The CBd
Bonner, SMA, 115.

of generalized defixio, in which the horse demon, as avenger, is thought of as destroying not a particular rival, but any and all enemies, who are therefore symbolized by the mummy. The Osirian characteristics of the mummy may be explained by the ancient Egyptian theory that through the performance of proper rites the dead person became an Osiris and therefore assimilated to the traditional type of that divinity.47



It is a very ancient belief that one person, if he knows how, can set in motion mysterious forces that are capable of controlling the will of another and of directing his emotions as the operator desires. These forces may be activated by spoken words or by ceremonies properly performed, or they may proceed from some object charged with powers such as we call magical. The κεστὸς ἱμάς of Aphrodite, which Hera borrows in order to beguile Zeus,48 is a magical object which stimulates love and desire, and after Homer allusions to love charms and philters are to be found here and there in Greek authors. It would be strange if some of the gems that are classed as magical were not made to serve this purpose. In fact, even before the time when we find stones clearly marked as magical by inscriptions or other signs, it is likely that the power of inspiring love was imputed to certain materials or to certain designs, particularly to those which depict Aphrodite or Eros.

In the late period to which the great majority of magical stones belong, love charms were most frequently written on papyrus, as a material which could carry a spell of any length desired; and the papyrus books written by masters of magic, or compiled from their teachings, provide numerous formulas to be used in this way. More important are several papyrus charms that were actually used in the hope of bringing a person, whose name and mother's name are carefully given (often repeated many times), to accept the love of another and submit to that other's desires.49 Such charms were called ἀγωγαί, from ἄγω, “to lead or bring,” and usually some unearthly power, a ghost or a demon, is adjured to bring the loved one into the lover's presence.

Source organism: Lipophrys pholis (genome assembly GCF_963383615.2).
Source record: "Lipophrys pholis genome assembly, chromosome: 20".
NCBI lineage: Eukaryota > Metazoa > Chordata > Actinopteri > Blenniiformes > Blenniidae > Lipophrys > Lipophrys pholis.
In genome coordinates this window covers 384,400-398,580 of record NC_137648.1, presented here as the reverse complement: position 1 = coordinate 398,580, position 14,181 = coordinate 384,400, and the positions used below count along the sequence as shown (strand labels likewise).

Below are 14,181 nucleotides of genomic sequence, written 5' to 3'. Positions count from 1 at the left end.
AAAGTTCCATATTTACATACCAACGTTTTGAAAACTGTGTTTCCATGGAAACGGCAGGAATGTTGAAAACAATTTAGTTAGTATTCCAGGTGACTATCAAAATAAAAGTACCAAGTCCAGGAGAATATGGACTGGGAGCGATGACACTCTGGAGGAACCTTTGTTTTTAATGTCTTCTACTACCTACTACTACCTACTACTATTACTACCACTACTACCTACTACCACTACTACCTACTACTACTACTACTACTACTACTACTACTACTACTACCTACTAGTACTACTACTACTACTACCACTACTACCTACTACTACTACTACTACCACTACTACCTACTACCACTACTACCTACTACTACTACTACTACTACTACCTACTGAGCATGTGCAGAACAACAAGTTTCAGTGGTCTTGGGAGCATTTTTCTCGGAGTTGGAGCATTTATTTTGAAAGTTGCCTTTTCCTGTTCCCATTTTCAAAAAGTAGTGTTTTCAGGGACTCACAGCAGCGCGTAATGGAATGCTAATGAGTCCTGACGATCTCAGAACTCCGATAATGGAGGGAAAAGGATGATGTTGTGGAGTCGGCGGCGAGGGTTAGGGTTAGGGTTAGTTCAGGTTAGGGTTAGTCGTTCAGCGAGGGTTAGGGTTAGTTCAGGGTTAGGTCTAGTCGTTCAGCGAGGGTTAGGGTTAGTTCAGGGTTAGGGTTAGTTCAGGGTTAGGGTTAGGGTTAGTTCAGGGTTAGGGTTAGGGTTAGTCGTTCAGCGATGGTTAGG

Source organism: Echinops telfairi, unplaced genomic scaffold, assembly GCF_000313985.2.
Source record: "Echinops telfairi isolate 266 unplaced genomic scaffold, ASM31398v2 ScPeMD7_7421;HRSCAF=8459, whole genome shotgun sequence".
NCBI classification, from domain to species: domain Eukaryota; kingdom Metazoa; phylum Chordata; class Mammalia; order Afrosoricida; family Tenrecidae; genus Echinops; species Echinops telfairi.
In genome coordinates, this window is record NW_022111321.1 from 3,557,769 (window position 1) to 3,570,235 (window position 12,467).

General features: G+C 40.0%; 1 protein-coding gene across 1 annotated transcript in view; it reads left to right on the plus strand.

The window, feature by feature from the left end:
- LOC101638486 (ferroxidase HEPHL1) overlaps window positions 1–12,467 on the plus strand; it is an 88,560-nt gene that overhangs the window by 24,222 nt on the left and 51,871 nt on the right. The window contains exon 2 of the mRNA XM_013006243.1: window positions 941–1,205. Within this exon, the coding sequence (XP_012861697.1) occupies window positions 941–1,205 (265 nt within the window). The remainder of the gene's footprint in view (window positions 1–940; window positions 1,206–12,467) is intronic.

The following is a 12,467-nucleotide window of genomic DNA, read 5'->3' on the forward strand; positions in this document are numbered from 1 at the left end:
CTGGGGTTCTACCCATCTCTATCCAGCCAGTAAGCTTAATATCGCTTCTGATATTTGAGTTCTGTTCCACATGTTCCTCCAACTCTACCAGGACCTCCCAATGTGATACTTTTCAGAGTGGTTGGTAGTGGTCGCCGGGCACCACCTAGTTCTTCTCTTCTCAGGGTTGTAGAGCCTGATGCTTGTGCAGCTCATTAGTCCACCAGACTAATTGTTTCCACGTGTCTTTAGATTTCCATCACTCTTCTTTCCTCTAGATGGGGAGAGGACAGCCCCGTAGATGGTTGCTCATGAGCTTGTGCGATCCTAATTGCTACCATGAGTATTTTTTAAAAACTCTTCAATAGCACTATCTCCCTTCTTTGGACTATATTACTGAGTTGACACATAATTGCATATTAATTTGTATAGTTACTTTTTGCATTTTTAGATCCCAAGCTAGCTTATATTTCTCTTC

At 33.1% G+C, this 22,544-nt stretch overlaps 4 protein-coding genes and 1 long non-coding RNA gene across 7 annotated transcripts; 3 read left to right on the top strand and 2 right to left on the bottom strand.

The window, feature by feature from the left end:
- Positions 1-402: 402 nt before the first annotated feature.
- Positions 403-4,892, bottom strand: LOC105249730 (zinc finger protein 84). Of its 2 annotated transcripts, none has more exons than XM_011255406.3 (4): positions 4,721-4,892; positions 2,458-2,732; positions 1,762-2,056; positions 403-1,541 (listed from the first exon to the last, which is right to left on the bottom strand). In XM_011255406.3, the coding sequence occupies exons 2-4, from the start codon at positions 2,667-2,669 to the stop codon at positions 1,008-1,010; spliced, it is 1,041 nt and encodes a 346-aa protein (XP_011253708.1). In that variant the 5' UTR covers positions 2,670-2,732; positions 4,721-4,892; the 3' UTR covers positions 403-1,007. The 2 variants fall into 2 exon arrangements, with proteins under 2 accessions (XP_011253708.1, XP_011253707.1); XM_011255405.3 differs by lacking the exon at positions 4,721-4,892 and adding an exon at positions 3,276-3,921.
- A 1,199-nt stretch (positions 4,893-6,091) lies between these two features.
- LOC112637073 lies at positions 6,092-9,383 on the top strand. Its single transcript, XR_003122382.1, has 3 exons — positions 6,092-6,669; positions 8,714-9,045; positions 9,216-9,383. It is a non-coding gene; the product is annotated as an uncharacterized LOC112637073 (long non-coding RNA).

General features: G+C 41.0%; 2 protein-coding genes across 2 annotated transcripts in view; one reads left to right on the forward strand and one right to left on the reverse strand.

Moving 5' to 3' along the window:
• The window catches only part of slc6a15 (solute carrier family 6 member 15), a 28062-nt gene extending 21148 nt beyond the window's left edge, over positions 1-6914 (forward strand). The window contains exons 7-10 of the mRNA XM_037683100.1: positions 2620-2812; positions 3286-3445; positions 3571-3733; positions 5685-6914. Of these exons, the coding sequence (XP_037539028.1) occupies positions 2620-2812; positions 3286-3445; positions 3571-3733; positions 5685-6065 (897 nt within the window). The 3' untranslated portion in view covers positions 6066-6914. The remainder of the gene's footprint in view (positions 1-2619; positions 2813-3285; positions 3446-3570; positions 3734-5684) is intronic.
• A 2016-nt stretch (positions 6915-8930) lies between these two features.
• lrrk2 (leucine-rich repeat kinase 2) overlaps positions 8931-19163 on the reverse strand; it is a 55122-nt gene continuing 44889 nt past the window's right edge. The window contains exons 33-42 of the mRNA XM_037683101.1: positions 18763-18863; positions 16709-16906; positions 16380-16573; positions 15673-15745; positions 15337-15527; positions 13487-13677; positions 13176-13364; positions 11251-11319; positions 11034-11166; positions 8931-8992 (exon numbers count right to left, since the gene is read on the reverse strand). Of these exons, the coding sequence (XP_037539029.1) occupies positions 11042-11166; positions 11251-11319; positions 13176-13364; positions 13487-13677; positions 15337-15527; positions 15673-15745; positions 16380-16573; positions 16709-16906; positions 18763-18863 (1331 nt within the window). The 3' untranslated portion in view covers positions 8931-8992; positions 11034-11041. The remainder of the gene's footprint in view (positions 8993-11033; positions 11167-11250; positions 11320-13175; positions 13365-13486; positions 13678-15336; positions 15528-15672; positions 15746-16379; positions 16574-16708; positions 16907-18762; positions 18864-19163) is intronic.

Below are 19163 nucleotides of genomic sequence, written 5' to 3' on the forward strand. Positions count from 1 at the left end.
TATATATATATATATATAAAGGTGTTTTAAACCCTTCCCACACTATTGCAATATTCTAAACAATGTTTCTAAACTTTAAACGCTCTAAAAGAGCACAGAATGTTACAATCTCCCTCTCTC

How such charms were phrased may be learned from a good example, a leaf of papyrus in the library of the University of Strasbourg, written in a good book hand — which is unusual — not later than the fourth century of our era.50 The first two lines are given up to magical signs (characters) and names, one of which may be an attempt to represent the Hebrew tetragrammaton (héberbetű) in Greek letters. Then follows an invocation of the dog-headed Anubis as god of earth, underworld, and heaven, and the petition: “Gather all thy authority and all thy power against Tigerûs, daughter of Sophia. Put an end to her haughtiness, her reasoning, her modesty, and bring her to my feet, consumed with the desire of love, at any hour of day or night,

47 Budge, Osiris, I, 67, II, 2–3; Erman, pp. 217–218.

48 Il. 14, 214.

49 PGM XV, XVI, XVII a, XIX a (very elaborate), XXXIX (Oslo 4).

50 PGM XVII a.

Last modified: 2012-10-01 13:32:56